(Media release from the US Navy’s Office of Community Outreach):

Sailors are some of the most highly-trained people on the planet, according to Navy officials, and at Recruit Training Command (RTC), otherwise known as “boot camp,” these skills are taught by hard-charging, Navy professionals who transforms civilians into disciplined, qualified U.S Navy sailors.

Seaman Walter Bohannon, a native of Calhoun, Georgia, recently graduated from RTC, and will be learning the necessary skills needed to be a special warfare operator.
A special warfare operator is responsible for performing a multitude of duties in support of special operations missions and operates on, under and from the sea, in the air and on land.
Bohannon, a 2021 Sonoraville High School graduate, joined the Navy three months ago.
“I joined for the educational opportunities, to travel and see the world, and to be a part of a brotherhood community,” said Bohannon.
According to Bohannon, the values required to succeed in the Navy are similar to those found in Calhoun.
“Being on a wrestling team gave me the mental fortitude to never give up,” said Bohannon.

After “boot camp,” students attend advanced technical schools where they are taught the basic technical knowledge and skills required to be successful in their new careers.
In 1994, RTC Great Lakes became the Navy’s only recruit training facility. The mission of RTC is to transform civilians into smartly disciplined, physically fit, basically trained Sailors who are ready for follow-on training and service to the fleet while instilling in them the highest standards of Honor, Courage, and Commitment.
Recruit training involves a change in the mental and physical capacity of the new recruit, according Navy officials. From the first day at RTC through graduation day when new sailors board the bus to depart, recruits find themselves in a whirl of activity. Every recruit entering the Navy today will remember RTC as their introduction to Navy life.
Boot camp is approximately eight weeks and all enlistees into the U.S. Navy begin their careers at the command. Their basic training curriculum is comprised of five core competencies: firefighting & damage control, seamanship, watch standing, and physical fitness. Through a hands-on learning approach, recruits ‘train how they fight’ and receive critical warfighting skills during the sailor development process. The command consists of more than 1,100 staff members, with an average of 6,000 recruits in training at any time.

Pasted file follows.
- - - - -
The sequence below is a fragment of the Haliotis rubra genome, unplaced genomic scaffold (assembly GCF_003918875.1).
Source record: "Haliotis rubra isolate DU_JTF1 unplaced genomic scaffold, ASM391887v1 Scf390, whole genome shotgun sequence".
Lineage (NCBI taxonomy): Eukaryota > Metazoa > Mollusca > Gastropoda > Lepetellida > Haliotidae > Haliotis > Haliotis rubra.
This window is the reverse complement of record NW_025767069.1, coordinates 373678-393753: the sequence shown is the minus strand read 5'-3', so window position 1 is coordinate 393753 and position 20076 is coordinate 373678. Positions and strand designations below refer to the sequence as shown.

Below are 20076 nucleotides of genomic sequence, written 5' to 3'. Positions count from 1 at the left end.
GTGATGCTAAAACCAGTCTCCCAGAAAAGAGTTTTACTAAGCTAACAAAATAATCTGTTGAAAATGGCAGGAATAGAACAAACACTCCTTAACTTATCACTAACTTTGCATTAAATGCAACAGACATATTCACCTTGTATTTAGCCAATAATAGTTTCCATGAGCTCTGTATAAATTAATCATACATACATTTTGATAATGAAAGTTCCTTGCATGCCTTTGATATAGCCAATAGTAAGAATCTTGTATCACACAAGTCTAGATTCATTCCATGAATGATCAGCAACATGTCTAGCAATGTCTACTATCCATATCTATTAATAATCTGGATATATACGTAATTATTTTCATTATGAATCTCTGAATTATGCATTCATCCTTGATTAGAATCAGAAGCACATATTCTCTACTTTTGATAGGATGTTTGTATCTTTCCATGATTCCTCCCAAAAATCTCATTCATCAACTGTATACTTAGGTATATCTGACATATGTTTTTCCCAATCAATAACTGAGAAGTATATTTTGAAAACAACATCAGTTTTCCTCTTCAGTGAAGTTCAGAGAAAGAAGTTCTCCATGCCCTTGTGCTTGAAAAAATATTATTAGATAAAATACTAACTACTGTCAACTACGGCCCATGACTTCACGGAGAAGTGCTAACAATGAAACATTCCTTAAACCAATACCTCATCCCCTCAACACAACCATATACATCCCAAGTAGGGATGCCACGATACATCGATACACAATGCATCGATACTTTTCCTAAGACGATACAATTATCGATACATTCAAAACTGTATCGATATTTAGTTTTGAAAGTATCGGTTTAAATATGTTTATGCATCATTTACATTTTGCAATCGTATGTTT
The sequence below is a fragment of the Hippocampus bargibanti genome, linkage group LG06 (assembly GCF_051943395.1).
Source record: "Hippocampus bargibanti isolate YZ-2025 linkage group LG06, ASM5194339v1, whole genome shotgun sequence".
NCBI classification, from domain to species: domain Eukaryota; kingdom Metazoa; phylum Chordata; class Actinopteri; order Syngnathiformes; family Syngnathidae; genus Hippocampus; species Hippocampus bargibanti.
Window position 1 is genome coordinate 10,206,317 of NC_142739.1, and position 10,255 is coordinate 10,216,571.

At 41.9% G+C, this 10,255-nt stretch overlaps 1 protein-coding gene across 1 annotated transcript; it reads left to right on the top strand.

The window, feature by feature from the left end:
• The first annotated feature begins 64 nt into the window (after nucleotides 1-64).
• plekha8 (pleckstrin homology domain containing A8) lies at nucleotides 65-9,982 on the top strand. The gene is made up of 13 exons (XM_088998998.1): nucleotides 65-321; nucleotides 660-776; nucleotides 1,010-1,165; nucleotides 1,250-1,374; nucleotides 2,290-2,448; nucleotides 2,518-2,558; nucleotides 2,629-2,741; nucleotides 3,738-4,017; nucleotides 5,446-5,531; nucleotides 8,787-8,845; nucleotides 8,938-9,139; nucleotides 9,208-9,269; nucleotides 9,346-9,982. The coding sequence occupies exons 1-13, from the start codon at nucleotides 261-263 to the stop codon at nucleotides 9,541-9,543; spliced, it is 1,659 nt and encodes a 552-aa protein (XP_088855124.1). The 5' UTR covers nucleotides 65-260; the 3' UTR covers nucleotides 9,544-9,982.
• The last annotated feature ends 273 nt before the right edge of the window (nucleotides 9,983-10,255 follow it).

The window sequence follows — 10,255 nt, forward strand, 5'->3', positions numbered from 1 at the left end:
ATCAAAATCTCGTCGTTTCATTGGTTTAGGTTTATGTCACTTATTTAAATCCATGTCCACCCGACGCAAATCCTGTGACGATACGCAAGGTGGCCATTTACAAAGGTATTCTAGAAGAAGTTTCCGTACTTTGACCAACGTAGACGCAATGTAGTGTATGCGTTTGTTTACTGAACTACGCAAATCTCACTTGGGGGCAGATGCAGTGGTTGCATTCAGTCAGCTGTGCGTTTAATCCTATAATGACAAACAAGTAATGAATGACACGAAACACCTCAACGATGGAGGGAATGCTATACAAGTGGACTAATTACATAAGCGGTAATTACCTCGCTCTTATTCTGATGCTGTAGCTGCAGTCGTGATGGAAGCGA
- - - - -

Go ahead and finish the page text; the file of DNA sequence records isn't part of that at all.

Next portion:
With more than 90 percent of all trade traveling by sea, and 95 percent of the world’s international phone and internet traffic carried through fiber optic cables lying on the ocean floor, Navy officials continue to emphasize that the prosperity and security of the United States is directly linked to a strong and ready Navy.
According to Chief of Naval Operations Adm. Mike Gilday, four priorities will focus efforts on sailors, readiness, capabilities, and capacity.
“For 245 years, in both calm and rough waters, our Navy has stood the watch to protect the homeland, preserve freedom of the seas, and defend our way of life,” said Gilday. “The decisions and investments we make this decade will set the maritime balance of power for the rest of this century. We can accept nothing less than success.”
Serving in the Navy means Bohannon is part of a team that is taking on new importance in America’s focus on rebuilding military readiness, strengthening alliances and reforming business practices in support of the National Defense Strategy.
“The Navy controls the water with both exports and imports,” said Bohannon. “Without control of our waters, you cannot have effective fleets around the world.”
As Bohannon and other sailors continue to train and perform missions, they take pride in serving their country in the United States Navy.
“I love that our country gives us the privilege to make our own choices,” added Bohannon. “I know as I’m fighting for my country, my family is safe back home.”

Photo courtesy of the U.S. Navy